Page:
Nutrition Articles

21 Ways to Slim Down Your Thanksgiving Feast

Comfort Foods Without All the Calories

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Green bean casserole is a high-fat side dish that's often loaded with sodium, too. One 1/2-cup serving typically contains 120 calories, 8 grams of fat and 550 milligrams of sodium. These green bean casserole recipes cut the fat and calories in half! Here are more ways to make it healthier:
  • Use low-sodium or reduced-fat varieties of cream of mushroom (or cream of celery) soup. Per can of condensed soup, you'll save 120 calories and 16 grams of fat by going with reduced-fat version. Choose low-sodium, and you'll cut nearly 1,000 milligrams of sodium (per can) from your recipe.
  • Use water, skim milk or low-sodium chicken broth instead milk to dilute the soup.
  • Use reduced-sodium canned green beans, or thoroughly drain and rinse green beans to wash off extra salt.
Mashed potatoes boast about 220 calories and 8 grams of fat per 1-cup serving. But they often contain butter, cream, whole milk and lots of salt. These spuds weigh in at fewer than 100 calories a serving! Try these lower-calorie flavor additions as well:
  • Heat skim milk (not whole milk or cream) with some herbs and add just enough to thin the potatoes.
  • Use low-fat or fat-free varieties of sour cream, cream cheese or yogurt for added creaminess. (My mom adds roasted garlic and low-fat cream cheese. It's delicious!)
Gravy is, well, the gravy of the Thanksgiving meal! It blankets mashed potatoes with its silky deliciousness, and helps hide overcooked or dried-out turkey. Unfortunately, gravy is often little more than grease and fat, at 100 calories and 4 grams of fat for a 1/4-cup serving. It needn't do as much damage if you use these tips:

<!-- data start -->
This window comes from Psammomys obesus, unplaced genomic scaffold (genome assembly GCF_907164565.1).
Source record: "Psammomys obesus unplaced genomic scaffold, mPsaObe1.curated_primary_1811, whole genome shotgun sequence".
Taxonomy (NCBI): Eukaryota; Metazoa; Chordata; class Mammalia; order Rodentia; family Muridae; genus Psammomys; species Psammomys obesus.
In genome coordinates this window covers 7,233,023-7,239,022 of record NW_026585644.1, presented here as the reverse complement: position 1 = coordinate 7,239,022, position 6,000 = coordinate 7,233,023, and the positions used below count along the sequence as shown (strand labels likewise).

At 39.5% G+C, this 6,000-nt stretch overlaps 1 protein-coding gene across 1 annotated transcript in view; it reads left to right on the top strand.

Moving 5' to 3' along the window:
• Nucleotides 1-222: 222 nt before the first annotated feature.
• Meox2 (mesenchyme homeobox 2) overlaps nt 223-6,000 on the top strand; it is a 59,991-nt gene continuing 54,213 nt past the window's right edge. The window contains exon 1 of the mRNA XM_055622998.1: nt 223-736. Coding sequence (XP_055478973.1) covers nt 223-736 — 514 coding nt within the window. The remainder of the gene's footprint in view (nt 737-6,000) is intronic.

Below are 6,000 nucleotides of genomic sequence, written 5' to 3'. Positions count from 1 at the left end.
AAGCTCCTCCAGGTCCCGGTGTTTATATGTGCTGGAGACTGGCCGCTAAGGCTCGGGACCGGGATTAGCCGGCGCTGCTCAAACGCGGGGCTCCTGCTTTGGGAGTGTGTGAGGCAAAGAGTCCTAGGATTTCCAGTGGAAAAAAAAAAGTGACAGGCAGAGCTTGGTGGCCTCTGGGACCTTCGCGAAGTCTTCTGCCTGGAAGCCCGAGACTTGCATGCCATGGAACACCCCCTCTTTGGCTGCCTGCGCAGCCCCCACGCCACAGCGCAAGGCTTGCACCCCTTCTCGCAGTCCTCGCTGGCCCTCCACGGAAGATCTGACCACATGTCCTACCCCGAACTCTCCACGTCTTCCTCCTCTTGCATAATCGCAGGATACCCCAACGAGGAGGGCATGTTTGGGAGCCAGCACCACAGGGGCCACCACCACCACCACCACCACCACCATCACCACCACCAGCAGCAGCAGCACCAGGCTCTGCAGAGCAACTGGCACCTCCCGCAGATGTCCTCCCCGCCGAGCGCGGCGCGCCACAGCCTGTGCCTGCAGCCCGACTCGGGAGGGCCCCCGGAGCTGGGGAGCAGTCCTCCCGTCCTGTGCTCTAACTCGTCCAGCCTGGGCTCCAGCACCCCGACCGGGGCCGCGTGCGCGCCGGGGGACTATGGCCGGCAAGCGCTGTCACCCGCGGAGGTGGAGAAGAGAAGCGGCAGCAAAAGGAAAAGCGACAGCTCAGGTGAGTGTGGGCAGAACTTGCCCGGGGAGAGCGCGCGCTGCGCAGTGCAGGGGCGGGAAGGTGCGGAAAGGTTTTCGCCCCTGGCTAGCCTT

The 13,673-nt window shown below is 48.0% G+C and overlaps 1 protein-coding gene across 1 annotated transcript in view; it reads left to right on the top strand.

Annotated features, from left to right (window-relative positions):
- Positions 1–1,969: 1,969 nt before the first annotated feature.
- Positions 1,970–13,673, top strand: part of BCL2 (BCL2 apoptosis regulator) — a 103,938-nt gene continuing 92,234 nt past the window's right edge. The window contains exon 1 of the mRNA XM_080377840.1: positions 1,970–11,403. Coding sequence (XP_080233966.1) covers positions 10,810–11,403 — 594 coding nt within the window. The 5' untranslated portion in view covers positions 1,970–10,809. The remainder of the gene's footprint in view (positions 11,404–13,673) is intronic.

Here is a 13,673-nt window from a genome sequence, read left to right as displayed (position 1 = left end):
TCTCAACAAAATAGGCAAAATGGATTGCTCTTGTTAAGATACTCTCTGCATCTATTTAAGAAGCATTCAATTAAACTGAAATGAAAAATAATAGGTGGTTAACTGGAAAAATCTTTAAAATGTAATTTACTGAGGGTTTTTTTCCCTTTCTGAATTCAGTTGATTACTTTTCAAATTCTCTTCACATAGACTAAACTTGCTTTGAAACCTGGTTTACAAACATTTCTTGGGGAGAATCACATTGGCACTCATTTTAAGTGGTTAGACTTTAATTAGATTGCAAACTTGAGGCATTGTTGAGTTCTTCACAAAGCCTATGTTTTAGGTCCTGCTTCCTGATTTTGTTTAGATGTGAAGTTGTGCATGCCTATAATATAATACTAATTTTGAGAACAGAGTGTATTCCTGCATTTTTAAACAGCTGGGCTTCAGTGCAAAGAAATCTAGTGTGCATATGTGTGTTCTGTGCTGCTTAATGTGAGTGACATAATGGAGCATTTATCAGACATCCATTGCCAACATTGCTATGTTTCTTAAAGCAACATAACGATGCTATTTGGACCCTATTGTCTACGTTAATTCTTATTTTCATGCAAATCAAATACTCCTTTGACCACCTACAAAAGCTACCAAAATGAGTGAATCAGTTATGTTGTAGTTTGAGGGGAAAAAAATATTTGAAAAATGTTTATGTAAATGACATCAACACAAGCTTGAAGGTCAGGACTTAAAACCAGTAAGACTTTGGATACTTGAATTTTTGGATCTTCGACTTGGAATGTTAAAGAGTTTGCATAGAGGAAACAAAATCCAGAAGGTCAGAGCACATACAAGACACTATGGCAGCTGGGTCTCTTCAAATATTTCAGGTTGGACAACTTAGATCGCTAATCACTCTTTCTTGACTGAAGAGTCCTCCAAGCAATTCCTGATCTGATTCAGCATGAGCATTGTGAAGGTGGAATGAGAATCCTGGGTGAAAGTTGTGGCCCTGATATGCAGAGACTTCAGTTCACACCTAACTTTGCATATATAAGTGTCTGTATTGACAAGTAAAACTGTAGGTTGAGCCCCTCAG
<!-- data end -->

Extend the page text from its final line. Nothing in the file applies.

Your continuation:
• Significantly cut calories by skimming the fat from your pan juices. (An inexpensive kitchen tool known as a "fat separator" or "gravy separator" can make that job easier.) Skimming the fat can reduce your gravy to a low 25 calories (and less than 1 gram of fat) per serving.
  • Short on time? Carefully lay a paper towel on the top of the juices to blot the fat, or add some ice cubes to the pan juices, which will help the fat congeal faster. If you have plenty of time, put the juices in the refrigerator, then scoop off the coagulated fat when it has cooled.
  • The key to tasty gravy is using all the drippings from the roasting pan (with the fat skimmed off). This gives the gravy plenty of flavor without added fat or calories. Forgo added butter, which really bumps up the calories and fat. Continued ›
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About The Author

Stepfanie Romine Stepfanie Romine
A former newspaper reporter, Stepfanie now writes about nutrition, health, fitness and cooking. She is a certified Ashtanga yoga teacher who enjoys running, international travel and all kinds of vegetables. See all of Stepfanie's articles.



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